ATHENS – Greece will have public, university-level studies in the performing arts by 2025, Prime Minister Kyriakos Mitsotakis announced in social media on Saturday.
In a post on Facebook, the premier clarified that the recent presidential decree does not regulate or change the way artists are employed or paid in the public sector for artistic or educational work.
The presidential decree sparked reactions from actors’ and artists’ unions, who say that it classifies the educational qualifications of all artists as non-university level.
Mitsotakis said that legislation is being launched that expressly excludes the hiring of artists in the public sector from the presidential decree, “so that there is no doubt that the government’s intentions are to support and upgrade – not to degrade the sector.”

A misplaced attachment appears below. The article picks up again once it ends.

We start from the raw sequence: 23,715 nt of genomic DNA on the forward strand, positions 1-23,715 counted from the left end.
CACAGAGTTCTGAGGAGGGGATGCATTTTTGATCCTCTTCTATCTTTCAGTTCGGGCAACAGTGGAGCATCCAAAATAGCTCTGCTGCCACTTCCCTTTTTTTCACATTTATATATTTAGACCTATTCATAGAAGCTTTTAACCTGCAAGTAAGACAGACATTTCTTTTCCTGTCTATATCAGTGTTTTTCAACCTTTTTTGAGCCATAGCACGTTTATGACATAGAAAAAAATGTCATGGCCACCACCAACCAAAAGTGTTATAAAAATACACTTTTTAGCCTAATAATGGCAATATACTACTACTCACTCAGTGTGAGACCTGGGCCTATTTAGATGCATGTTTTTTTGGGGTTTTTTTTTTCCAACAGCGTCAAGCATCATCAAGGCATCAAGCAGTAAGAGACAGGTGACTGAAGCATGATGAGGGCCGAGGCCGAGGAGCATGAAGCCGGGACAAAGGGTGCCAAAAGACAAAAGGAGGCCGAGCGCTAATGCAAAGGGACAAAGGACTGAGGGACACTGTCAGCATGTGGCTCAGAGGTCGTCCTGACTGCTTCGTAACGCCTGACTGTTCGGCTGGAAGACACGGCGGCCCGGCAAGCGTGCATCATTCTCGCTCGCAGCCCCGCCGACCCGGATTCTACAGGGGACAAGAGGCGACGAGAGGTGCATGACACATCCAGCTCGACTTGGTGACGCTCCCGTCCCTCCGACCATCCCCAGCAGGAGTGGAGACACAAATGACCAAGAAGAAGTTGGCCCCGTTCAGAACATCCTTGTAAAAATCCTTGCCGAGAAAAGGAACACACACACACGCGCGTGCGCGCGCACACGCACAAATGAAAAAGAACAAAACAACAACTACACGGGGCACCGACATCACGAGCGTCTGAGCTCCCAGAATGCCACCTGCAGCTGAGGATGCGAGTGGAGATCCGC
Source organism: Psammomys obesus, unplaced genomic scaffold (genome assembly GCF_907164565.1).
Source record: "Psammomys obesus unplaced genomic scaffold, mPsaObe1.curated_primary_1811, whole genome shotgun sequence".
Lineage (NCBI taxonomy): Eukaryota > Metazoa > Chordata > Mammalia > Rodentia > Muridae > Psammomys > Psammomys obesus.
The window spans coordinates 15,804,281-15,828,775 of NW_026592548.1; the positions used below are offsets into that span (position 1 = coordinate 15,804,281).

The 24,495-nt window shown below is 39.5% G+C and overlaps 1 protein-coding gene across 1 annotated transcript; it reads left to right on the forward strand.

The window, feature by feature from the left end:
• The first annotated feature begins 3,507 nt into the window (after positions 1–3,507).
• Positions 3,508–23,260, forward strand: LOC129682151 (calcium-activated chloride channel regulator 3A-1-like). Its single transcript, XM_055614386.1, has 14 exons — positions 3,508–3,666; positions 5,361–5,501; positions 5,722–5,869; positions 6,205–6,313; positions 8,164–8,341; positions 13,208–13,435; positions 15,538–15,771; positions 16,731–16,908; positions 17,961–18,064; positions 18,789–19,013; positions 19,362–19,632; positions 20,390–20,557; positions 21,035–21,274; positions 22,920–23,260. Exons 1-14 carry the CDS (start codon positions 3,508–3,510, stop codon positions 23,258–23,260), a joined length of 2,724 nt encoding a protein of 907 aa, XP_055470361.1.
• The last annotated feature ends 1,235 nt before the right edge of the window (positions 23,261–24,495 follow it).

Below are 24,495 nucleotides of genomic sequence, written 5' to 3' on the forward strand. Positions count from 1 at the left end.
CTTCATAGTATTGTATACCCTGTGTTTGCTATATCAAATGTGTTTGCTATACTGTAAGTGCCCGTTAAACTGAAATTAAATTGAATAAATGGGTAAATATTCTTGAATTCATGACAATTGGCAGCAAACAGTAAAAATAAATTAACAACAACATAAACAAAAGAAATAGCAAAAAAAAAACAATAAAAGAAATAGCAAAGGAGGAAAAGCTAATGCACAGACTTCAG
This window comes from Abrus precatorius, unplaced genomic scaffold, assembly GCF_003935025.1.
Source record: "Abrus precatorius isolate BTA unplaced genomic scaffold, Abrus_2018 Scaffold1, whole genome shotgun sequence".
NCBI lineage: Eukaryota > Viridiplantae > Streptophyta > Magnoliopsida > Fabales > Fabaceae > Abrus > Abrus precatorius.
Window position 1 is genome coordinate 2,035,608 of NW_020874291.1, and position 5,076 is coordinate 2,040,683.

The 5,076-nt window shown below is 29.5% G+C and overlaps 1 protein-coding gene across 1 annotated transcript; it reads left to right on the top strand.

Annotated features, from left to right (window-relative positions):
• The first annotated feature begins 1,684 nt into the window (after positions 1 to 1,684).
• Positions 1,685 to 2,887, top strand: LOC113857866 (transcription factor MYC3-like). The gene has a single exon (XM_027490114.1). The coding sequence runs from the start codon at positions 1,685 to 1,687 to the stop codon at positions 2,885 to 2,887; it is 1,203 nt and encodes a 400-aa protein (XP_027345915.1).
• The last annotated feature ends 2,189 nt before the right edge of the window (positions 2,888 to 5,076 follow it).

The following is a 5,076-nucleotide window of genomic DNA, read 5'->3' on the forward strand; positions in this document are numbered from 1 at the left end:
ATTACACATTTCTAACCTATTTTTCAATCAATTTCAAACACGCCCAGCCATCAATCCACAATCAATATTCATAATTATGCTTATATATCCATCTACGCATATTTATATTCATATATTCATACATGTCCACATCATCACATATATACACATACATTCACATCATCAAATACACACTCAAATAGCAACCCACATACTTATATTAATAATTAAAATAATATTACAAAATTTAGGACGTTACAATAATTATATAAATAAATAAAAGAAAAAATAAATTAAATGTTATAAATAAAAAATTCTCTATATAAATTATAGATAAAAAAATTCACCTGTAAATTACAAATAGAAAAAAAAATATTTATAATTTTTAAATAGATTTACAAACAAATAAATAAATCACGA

“For this reason, we are immediately proceeding with another move, clarifying the salary landscape for artists so that it is clear to everyone that they are exempt from the system of public-sector hiring via the Supreme Council for Staff Selection (ASEP), and are paid in another way.”
Therefore, “in order to correct failures and mistakes that have been observed over time in local authorities, we are legislatively extending to municipalities the obligation to use a special payroll – and not the uniform payroll, so that our artists are hired and paid in a fair way that recognizes the particularities of the nature of the artistic profession,” he emphasized.